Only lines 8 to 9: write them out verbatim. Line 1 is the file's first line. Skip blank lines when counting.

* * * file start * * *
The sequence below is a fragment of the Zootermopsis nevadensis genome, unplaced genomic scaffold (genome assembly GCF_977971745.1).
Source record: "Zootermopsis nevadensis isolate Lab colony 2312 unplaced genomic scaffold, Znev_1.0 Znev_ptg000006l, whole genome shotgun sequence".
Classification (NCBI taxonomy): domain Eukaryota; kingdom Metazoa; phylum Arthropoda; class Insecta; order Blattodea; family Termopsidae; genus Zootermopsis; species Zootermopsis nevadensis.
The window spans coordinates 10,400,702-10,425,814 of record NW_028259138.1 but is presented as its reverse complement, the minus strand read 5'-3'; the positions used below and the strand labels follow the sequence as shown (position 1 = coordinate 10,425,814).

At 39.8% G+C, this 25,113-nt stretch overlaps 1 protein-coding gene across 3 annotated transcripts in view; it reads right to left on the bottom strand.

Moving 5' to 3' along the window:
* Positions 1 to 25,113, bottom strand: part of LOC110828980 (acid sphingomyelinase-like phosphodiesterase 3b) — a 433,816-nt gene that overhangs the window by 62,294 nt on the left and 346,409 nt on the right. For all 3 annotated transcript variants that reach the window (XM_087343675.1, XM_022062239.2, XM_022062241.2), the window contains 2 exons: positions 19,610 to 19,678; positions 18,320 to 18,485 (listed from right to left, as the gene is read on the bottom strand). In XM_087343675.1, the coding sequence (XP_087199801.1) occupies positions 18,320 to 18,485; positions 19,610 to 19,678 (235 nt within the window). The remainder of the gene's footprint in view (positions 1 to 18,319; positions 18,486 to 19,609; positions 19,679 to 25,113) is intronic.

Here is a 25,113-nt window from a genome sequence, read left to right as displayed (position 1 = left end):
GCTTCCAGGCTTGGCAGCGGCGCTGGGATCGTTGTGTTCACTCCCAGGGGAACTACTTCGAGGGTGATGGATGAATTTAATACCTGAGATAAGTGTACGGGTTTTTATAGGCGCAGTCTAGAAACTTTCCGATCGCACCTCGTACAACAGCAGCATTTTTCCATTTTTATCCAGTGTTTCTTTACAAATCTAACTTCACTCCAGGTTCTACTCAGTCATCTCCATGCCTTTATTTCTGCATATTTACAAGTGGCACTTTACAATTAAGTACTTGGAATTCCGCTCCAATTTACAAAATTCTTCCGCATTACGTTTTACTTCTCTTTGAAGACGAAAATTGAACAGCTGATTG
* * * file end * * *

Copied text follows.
Here is a 25,113-nt window from a genome sequence, read left to right as displayed (position 1 = left end):
GCTTCCAGGCTTGGCAGCGGCGCTGGGATCGTTGTGTTCACTCCCAGGGGAACTACTTCGAGGGTGATGGATGAATTTAATACCTGAGATAAGTGTACGGGTTTTTATAGGCGCAGTCTAGAAACTTTCCGATCGCACCTCGTACAACAGCAGCATTTTTCCATTTTTATCCAGTGTTTCTTTACAAATCTAACTTCACTCCAGGTTCTACTCAGTCATCTCCATGCCTTTATTTCTGCATATTTACAAGTGGCACTTTACAATTAAGTACTTGGAATTCCGCTCCAATTTACAAAATTCTTCCGCATTACGTTTTACTTCTCTTTGAAGACGAAAATTGAACAGCTGATTG